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Crystal Palace pay price for lack of attacking intent against Chelsea – with Selhurst Park volume lowered



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Having beaten Manchester City a week ago, the minimum Crystal Palace fans would have expected would be to at least show some attacking intent against a Chelsea side that is inferior to the reigning Premier League champions.


But there was none of that from Roy Hodgson’s team. Instead, they sat back, allowed Chelsea to keep possession, barely advanced into the Blues’ final third, and ultimately lost through a solitary, easily-worked goal. If this performance was a foreshadow for how their 2019 might pan out, the Eagles won’t show any progress next year.


The west Londoners barely had to break stride to earn this victory, yet Palace remained rooted to their defensive third for most of the game. Had Chelsea increased the tempo slightly, had they tried to move the Eagles’ defensive block around the pitch with more purpose, they could easily have battered their hosts.


Hodgson’s defence for his side’s performance was to claim that they would have been opened up and beaten by four or five goals had they tried to regularly attack their opponents. The counter-argument to this theory is that they were lucky not to lose by that many even whilst adopting this ultra-defensive style.

Crystal Palace v Chelsea, Premier League, Selhurst Park, 30 December 2018.
Photograph by Keith Gillard

It is often a cliche for a visiting team to Selhurst Park that they must silence the home crowd as soon into a match as possible, but Palace did this job for their visitors. So lacklustre and negative was this performance that Selhurst became quieter as the first half progressed.


Perhaps a genuine defence for this monotonous display was that this was Palace’s third game during a busy Christmas period, spread across seven days. Just two changes have been made to the starting line-ups across the trio of fixtures and the tiredness was obvious. There are five players who have started all 20 league fixtures this season and it would be six had Wilfried Zaha not received a one-match ban last month.


The team and tactics have been very predictable for a while and only a select core of the squad are seemingly fully trusted by Hodgson. Some onlookers may see it as a good thing that the former England boss has been able to pick a regular side for a large portion of the season, but it is hardly something to celebrate when those regulars have accumulated less than a point per game and sit 14th, six points below rivals Brighton who are a place above – below pre-season expectations.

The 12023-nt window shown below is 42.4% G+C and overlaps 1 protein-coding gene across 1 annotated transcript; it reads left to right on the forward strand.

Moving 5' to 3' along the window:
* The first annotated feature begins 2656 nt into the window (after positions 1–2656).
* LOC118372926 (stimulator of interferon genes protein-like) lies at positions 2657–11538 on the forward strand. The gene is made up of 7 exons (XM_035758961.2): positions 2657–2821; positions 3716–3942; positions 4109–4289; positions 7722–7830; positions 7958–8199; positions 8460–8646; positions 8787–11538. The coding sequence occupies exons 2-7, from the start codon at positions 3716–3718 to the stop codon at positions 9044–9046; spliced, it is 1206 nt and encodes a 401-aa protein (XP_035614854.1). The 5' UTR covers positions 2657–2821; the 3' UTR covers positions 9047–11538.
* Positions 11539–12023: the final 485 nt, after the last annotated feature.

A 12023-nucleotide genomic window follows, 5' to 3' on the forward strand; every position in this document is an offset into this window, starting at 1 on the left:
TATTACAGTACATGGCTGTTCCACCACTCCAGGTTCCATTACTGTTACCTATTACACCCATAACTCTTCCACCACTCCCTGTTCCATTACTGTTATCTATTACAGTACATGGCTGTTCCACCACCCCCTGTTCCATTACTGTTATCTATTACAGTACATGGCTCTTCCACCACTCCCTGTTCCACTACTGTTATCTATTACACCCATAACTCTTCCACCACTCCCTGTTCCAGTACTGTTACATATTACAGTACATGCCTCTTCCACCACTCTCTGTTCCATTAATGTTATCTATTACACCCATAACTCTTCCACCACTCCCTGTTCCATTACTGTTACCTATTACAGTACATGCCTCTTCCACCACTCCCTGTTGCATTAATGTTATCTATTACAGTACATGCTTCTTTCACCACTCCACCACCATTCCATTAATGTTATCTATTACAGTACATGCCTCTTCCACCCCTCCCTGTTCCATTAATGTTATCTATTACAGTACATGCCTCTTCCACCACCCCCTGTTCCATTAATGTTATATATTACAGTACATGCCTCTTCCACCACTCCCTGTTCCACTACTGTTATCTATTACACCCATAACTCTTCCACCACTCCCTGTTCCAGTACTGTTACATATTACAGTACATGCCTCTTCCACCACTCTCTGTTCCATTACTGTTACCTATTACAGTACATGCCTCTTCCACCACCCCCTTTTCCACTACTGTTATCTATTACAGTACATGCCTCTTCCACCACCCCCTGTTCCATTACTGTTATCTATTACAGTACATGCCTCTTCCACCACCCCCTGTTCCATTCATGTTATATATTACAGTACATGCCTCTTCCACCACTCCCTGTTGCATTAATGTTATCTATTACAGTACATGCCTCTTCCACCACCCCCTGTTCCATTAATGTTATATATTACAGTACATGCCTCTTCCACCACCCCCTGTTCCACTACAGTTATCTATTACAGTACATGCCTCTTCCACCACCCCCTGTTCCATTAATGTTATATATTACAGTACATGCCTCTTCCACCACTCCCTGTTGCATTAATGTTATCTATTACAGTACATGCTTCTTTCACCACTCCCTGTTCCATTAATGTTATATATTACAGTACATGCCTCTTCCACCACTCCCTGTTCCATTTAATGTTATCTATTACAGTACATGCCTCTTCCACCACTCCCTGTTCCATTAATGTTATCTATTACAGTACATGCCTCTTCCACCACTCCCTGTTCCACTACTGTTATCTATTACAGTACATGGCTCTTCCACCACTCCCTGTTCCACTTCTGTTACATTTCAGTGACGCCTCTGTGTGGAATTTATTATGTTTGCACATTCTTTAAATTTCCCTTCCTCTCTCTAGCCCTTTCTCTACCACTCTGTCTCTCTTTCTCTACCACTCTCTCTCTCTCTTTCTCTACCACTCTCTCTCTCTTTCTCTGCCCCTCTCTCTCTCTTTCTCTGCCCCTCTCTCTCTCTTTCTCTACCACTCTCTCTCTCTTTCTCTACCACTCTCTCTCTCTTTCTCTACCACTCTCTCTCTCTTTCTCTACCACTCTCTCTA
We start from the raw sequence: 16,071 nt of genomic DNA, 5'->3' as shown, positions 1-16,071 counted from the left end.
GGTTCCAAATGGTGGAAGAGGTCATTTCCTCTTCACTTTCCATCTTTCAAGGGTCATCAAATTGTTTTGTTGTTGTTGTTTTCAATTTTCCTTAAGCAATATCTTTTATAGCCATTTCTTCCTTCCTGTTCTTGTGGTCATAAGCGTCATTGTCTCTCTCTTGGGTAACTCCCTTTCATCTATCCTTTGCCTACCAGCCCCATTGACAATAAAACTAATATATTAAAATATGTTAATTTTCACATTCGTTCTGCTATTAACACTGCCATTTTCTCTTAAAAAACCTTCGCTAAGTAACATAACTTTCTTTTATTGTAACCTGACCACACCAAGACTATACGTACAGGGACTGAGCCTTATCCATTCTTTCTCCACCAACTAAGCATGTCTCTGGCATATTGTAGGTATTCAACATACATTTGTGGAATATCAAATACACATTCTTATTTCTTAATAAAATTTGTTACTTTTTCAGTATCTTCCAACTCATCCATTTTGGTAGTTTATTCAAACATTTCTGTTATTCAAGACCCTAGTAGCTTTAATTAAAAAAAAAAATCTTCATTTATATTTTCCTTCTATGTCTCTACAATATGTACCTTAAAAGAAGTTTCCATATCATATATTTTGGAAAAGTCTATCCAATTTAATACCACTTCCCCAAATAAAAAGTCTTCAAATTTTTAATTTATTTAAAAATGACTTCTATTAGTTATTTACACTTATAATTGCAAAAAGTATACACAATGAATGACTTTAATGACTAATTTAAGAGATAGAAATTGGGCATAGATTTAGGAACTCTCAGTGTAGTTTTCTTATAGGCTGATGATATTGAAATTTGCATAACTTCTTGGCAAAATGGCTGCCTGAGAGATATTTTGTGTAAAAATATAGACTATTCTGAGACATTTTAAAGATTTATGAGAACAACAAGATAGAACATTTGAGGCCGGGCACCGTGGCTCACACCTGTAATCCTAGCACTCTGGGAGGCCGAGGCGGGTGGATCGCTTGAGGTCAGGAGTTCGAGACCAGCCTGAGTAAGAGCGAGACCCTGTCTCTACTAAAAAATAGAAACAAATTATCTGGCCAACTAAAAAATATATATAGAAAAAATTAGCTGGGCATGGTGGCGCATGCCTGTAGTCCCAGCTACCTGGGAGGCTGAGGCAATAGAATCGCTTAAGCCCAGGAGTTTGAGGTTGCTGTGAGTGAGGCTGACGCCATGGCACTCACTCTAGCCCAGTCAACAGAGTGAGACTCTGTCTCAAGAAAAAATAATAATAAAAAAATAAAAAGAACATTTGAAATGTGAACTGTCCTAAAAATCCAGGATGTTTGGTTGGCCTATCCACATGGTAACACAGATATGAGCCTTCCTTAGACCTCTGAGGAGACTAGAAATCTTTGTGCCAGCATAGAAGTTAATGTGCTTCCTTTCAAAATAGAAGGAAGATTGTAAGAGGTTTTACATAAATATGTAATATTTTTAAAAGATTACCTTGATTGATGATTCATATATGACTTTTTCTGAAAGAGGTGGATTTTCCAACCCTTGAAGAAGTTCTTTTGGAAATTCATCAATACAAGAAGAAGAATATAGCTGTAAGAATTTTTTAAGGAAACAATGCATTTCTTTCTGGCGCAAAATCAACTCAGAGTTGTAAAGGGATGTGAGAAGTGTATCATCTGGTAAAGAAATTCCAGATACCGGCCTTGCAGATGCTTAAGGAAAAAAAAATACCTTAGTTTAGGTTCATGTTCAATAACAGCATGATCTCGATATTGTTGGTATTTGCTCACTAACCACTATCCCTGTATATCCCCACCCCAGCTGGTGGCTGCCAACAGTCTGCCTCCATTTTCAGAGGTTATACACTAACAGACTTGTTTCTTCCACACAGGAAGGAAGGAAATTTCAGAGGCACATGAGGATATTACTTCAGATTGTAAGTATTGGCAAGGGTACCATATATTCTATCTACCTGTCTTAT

Crystal Palace v Chelsea, Premier League, Selhurst Park, 30 December 2018.
Photograph by Keith Gillard

It is why the January transfer window could not come soon enough for the Eagles. They are still using the makeshift front pair of Wilfried Zaha and Andros Townsend which continues to be dysfunctional whilst Christian Benteke remains absent with a knee injury. The team is full of square pegs in round holes.


A natural goalscorer is vital and it seems Liverpool forward Dominic Solanke is the man targeted by the Eagles to improve their firepower.


Chairman Steve Parish had hinted before this game that the former Chelsea and England U21 striker was a target, leading to Hodgson admitting it was “no secret” that the signing of Solanke was a possibility.


Palace may get that deal done early, and it would be an improvement on last year’s January transfer window when they left deals until very late.

Crystal Palace v Chelsea, Premier League, Selhurst Park, 30 December 2018.
Photograph by Keith Gillard

Defensively, Palace are sound. Their only lapse in this game was to allow David Luiz’s long pass to find the untracked N’Golo Kante, allowing the Frenchman to swivel and squeeze a shot under Vicente Guaita. The Blues scarcely got in behind the sturdy back four, instead they were limited to efforts from long distance.


Perhaps the addition of a wide player could give Townsend and Zaha some much needed competition, although there is scarcely much that can be done with Palace’s limited budget.

Crystal Palace v Chelsea, Premier League, Selhurst Park, 30 December 2018.
Photograph by Keith Gillard

With Benteke likely to come back from injury next month, Hodgson’s options up front will improve. Hopefully this negative performance was a one-off, borne out of having to grind out a result with a lack of forwards at Hodgson’s disposal.


But with this being their sixth successive season back in the top flight, and with the likes of Zaha, Townsend, Benteke and Max Meyer in their ranks, Palace fans will expect more positive performances in the new year.


Crystal Palace (4-4-2): Guaita 7, Wan-Bissaka 6, Tomkins 6, Sakho 5, Van Aanholt 6, McArthur 6, Kouyate 5 (Meyer 78), Milivojevic 5, Schlupp 5 (Wickham 69 5), Townsend 5, Zaha 5. Not used: Hennessey, Ward, Dann, Ayew, Puncheon.

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